We have been asked to outline three hopes for this meeting. I’ll stick with two. Seeing my first hope for this meeting as being rather ambitious, a second, more concrete one could be to strategise on how to continue gathering evidence for communication programming with the aim of submitting articles to the relevant academic journals. Working with Johns Hopkins in South Africa, we’ve already been invited by one journal to submit a paper that makes the case for communication for HIV prevention (adapting the advocacy piece that can be found at and also on the files section of this forum). With funds for communication being slashed, and senior decision makers questioning its efficacy, getting our results into the scientific and peer-reviewed literature is a big priority. Could we perhaps strategise on how to submit more papers?

Tom Scalway, consultant.

Tom - thanks - really

Tom - thanks - really appreciated - an excellent insight - very helpful. We all look forward to the contributions from others outlining their expectations, general and specific, for the meeting on the 29th. To contribute please scroll to the bottom of this message - or the bottom of Tom's note - click on the link below Read More (then log in if you have not done so already), enter your Comment in the Reply/Comment box, scroll down past the participants list and click on Save. Using this approach we can all have a common, organised space for all contribuitons - thanks for participating - we look forward to everyone's contributions - best wishes - Warren

Hello Warren The main

Hello Warren

The main challenge that ORBIS is facing is to overcome barriers amongst the poorest of the poor to seeking care for eye problems and to make the decision to undergo sight saving surgery once they are aware that they or their children do not need to remain blind.

I wish to take back knowledge how other organizations/individuals/institutions have successfully managed; a. through diverse and combined approached to overcome barriers related to fear of medical interventions b. establish trust amongst the general population of a new service and c. ensured equal access to health care services for women/girls and men/boys.


Hi Warren, The meeting is a

Hi Warren, The meeting is a great opportunity to learn from other practitioners, not only on the strategies and tools they used to achieve social change but also to get insights on their impact assesment methodology. I'm not directly involved in a behavourial change project. However, generation of knowledge and access to information is our core activity in order to bring change. I'm interested to learn more - in the context of moving from a diffusion model (stakeholders accessing information) to a behavourial one (internalization of key messages and 'good' practices leading to action) about the set of indicators we can implement to monitor that specific change (e.g., not tracking how stakeholders access the information but how they use it and what they do out of it). I'm sure I'll get ideas from the presentations that even if they're not directly linked to my field will inspire my practice. Thanks for the opportunity Sarah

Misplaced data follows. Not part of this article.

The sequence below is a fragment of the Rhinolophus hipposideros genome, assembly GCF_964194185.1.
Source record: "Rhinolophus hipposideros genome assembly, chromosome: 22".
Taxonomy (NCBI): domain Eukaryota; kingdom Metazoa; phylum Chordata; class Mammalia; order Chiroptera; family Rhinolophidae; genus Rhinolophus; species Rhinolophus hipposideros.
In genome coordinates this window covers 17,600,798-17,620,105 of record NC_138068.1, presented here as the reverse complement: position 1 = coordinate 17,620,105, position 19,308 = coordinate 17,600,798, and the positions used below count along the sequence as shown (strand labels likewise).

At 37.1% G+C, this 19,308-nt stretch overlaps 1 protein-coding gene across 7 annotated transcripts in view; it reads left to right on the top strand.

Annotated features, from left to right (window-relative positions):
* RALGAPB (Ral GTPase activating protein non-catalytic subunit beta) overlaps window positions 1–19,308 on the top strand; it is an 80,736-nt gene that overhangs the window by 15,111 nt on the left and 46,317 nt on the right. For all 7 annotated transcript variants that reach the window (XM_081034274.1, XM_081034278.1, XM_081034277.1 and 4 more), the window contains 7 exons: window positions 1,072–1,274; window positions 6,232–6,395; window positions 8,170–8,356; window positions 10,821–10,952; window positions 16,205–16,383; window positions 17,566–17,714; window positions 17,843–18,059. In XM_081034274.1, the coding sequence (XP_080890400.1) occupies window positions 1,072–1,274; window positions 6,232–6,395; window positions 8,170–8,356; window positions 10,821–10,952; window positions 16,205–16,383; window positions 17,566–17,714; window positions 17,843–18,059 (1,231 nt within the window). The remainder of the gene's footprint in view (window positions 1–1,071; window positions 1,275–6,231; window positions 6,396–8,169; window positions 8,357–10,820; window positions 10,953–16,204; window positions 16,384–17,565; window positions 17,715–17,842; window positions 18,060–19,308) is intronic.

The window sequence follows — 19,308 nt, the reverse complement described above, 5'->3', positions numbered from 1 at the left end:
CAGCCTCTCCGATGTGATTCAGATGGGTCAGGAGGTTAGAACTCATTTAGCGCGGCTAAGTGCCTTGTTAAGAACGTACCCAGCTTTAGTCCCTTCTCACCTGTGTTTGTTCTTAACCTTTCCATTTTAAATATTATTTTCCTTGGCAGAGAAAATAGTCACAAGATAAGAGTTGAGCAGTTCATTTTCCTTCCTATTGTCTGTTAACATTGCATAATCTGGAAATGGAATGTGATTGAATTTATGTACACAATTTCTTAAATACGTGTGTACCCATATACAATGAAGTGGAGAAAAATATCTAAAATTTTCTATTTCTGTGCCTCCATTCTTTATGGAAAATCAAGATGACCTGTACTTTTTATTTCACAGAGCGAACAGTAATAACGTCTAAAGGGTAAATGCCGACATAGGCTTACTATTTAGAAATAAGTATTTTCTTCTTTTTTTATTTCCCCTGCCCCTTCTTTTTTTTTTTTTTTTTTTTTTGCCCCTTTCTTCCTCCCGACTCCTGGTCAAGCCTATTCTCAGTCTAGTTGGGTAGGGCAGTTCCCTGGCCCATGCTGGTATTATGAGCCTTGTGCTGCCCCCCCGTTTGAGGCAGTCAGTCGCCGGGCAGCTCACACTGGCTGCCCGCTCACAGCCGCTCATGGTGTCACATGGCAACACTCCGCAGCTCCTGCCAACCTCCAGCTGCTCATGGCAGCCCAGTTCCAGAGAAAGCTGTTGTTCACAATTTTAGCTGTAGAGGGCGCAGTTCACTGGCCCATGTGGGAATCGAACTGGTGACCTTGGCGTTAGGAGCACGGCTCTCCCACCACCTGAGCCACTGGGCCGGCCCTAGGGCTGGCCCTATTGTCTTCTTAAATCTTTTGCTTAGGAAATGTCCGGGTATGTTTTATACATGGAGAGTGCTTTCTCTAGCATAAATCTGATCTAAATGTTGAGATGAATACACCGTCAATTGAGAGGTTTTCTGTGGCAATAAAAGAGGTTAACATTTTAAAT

La rencontre de Génève est

La rencontre de Génève est une opportunité pour les participants d'échanger sur tous les aspects liés à La Communication sur le Changement de Comportement dans le domaine dans le la Santé de la Réproduction et du VIH et SIDA. Mais, il serait important au cours de la réunion de Génève d'aborder le grave problème du financement de la prévention et du traitement du VIH/SIDA et d'inventorier les axes stratégiques de plaidoyer à devélopper auprès des bailleurs pour une augmentation des fonds destinés à la lutte contre le sida surtout en Afrique. NB. Je vous prie de trouver ci dessous le résumé de mon analyse sur la question.: ANALYSE. PRENDRE EN COMPTE LA CRISE ECONOMIQUE ET SES REPERCUSSIONS SUR LES PROGRAMMES DE PREVENTION ET DE TRAITEMENT DU VIH ET SIDA EN AFRIQUE.

Une réduction des dépenses consacrée aux programmes de traitement et de prévention du sida en réponse à des pressions budgétaires de nature immédiate balayera les acquis récents et exigera des mesures coûteuses de compensation sur le long terme: C’est la quintessence du constat ue dresse les auteurs de l’enquête ONUSIDA-OMS-Banque Mondiale par rapport aux répercussions de la crise économique sur le traitement et la prévention. Au niveau de la thérapie antirétrovirale et de la prise en charge des patients. L’enquête onusienne mentionne, qu’en raison de la récession économique , le caractère abordable du traitement aux antirétroviraux, notamment la baisse de la tarification ou l’introduction de la gratuité dans la tarification seront remises en cause dans beaucoup de pays en développement et plus particulièrement dans les pays africains. En clair, la baisse du revenu des ménages associée à l’augmentation du coût des médicaments en raison de la dépréciation du taux d‘échange auront inévitablement des effets négatifs sur l’accès des patients aux médicaments antiretroviraux. Conséquence directe de cette donne, ont fait remarquer les auteurs de l’enquête, l’on assistera à une recrudescence de la mortalité liée au sida, parce que si les traitements antiretroviraux sont interrompus et que les patients ne prennent qu’une dose diminuée par rapport aux trois médicaments nécessaires ou encore que leur adhésion au traitement se relâche, ils sont alors condamnés à mourir en l’espace d’un ou deux ans. Au niveau de la prévention. En raison de crise financière internationale lit-on dans le rapport d’enquête, tous les États risqueront à court ou moyen terme de comprimer leurs recettes budgétaires à la fois celles issues de l’imposition que celles provenant des concours des bailleurs de fonds. Face à ces déficits, les États n’auront d’autres choix que de réduire leur contribution au financement des activités de prévention du vih et sida. Les interventions du secteur dans le financement prévention du sida en milieu d’entreprises seront également menacées. En effet, dans une conjoncture ou les bénéfices se contractent, les sociétés privées s’attachent à rogner sur les dépenses, notamment pour des activités perçues comme ayant peu d’influence sur leur profit à court terme-. (.ANALYSE ON LINE SUR LE SITE Octobre 2009.